This is a contentious issue as part of APFA officer elections with ballots out right now. There are candidates who want more speakers on flights because where American assigns just one what happens is that when a passenger has an issue while that crewmember is on rest, they get woken.

American’s Flight Attendants Union Faces Infighting Between Seniority Groups

More senior flight attendants want fewer language speakers on flights, because it means they have better options when bidding for trips. Junior language speakers get to ‘jump the queue’ for the best long haul flying. This has been an issue in officer elections, and underscores the way that the union often works to benefit senior flight attendants at the expense of junior crew rather than working for all union members against the company.

In current contract negotiations, the union has proposed effectively “B-scales” for working reserve, where everyone that gets hired after a new contract gets signed starts off on ‘straight reserve’ (so they’d work reserve only for a couple of years) to reduce the rotating reserve requirements on current flight attendant union members.

And the union has actually signed on to disciplining its members over attendance, because they believe it helps senior union members avoid working reserve. I was given a copy of court testimony where Senior Vice President Brady Byrnes shared a call with flight attendant union President Julie Hedrick, where she signed off on the return of attendance points for cabin crew calling in sick (which had been suspended for Covid) because she was concerned that junior flight attendants calling out sick was causing more senior flight attendants to have to work reserve (AA was scheduling for more reserves to account for elevated sick calls).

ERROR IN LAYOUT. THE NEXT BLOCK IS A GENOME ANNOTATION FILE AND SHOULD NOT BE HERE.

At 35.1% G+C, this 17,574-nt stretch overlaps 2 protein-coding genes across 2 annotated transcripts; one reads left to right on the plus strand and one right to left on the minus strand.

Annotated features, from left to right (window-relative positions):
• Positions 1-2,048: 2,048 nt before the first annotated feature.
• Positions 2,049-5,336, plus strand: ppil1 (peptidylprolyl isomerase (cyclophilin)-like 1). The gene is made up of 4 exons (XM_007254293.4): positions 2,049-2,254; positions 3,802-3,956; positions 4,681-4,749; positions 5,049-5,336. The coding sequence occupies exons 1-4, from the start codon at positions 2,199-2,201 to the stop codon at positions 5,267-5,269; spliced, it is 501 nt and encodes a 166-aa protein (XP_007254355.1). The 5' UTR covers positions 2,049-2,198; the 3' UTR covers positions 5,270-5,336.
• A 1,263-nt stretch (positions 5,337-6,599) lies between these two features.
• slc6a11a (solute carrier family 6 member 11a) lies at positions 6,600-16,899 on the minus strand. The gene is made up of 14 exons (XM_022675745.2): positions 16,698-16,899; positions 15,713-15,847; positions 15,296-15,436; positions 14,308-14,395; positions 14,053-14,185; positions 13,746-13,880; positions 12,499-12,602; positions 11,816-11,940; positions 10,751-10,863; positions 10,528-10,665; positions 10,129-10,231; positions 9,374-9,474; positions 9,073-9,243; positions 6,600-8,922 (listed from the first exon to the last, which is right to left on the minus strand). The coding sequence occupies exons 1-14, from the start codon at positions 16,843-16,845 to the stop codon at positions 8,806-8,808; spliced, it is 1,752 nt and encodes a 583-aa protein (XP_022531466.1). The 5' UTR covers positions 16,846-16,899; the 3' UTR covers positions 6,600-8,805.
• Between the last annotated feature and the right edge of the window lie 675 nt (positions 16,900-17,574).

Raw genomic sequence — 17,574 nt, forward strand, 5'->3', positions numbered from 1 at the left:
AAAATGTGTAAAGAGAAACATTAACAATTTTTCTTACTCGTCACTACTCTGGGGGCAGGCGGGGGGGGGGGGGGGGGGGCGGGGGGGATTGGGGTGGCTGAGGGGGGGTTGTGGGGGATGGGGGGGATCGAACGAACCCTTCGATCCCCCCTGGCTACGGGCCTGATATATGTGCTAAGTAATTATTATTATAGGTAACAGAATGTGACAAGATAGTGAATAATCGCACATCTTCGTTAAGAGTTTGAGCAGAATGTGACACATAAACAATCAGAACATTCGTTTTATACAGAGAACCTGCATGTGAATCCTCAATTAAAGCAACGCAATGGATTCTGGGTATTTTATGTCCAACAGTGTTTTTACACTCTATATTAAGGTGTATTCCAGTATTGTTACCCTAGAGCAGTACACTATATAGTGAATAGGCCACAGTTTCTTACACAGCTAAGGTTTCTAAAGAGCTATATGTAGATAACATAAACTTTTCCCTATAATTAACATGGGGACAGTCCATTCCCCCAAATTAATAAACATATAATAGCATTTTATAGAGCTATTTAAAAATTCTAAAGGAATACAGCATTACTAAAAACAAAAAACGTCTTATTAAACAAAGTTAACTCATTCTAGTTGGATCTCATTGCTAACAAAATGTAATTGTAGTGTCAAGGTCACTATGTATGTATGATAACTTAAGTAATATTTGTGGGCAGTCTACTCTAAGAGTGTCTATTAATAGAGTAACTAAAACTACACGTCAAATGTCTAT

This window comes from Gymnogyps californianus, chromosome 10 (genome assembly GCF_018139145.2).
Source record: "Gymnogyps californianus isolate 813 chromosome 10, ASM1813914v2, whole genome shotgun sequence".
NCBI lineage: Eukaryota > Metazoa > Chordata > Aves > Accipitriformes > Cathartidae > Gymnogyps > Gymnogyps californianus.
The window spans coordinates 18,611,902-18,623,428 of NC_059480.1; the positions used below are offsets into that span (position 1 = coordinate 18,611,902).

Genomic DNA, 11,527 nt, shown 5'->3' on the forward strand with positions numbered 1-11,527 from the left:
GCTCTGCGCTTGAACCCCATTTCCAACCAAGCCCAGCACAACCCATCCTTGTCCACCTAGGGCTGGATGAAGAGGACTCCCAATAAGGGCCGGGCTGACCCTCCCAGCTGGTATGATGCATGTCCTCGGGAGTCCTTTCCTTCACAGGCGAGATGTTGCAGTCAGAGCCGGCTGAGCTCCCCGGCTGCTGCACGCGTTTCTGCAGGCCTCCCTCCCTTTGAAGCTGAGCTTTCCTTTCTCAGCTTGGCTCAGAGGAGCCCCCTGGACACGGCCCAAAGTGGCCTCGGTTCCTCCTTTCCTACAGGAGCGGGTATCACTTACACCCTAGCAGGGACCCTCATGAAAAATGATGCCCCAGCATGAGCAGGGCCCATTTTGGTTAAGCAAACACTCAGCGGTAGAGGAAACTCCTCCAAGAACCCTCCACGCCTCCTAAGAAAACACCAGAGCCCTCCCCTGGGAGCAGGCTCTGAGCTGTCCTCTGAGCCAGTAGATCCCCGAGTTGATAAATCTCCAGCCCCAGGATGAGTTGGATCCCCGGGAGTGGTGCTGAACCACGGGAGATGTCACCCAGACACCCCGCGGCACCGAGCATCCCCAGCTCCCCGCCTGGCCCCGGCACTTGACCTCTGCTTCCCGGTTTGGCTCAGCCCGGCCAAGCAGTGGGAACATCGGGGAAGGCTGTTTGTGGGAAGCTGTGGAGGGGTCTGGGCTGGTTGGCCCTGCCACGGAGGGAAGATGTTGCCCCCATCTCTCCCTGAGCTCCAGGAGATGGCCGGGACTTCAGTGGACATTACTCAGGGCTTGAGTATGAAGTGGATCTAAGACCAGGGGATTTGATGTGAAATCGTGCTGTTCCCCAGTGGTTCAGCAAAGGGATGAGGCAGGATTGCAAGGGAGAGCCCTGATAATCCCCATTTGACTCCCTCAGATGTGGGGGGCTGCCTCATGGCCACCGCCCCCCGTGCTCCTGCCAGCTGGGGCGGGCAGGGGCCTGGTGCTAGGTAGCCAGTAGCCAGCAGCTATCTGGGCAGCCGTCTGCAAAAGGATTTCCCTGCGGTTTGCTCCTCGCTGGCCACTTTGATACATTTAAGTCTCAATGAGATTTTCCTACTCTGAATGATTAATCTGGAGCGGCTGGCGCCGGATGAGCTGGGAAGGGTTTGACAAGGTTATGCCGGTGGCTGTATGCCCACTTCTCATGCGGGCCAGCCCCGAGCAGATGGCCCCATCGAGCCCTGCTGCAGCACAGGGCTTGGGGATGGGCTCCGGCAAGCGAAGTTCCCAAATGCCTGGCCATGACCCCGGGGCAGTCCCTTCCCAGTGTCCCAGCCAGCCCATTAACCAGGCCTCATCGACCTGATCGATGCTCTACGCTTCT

In some sense it’s shocking that a union president would encourage the company to discipline her members for taking advantage of sick leave they’re contractually entitled to when they’re sick. But when understood in the context of “who? whom?” – that bringing this back could benefit senior crew at the expense of junior flight attendants – it is not so surprising.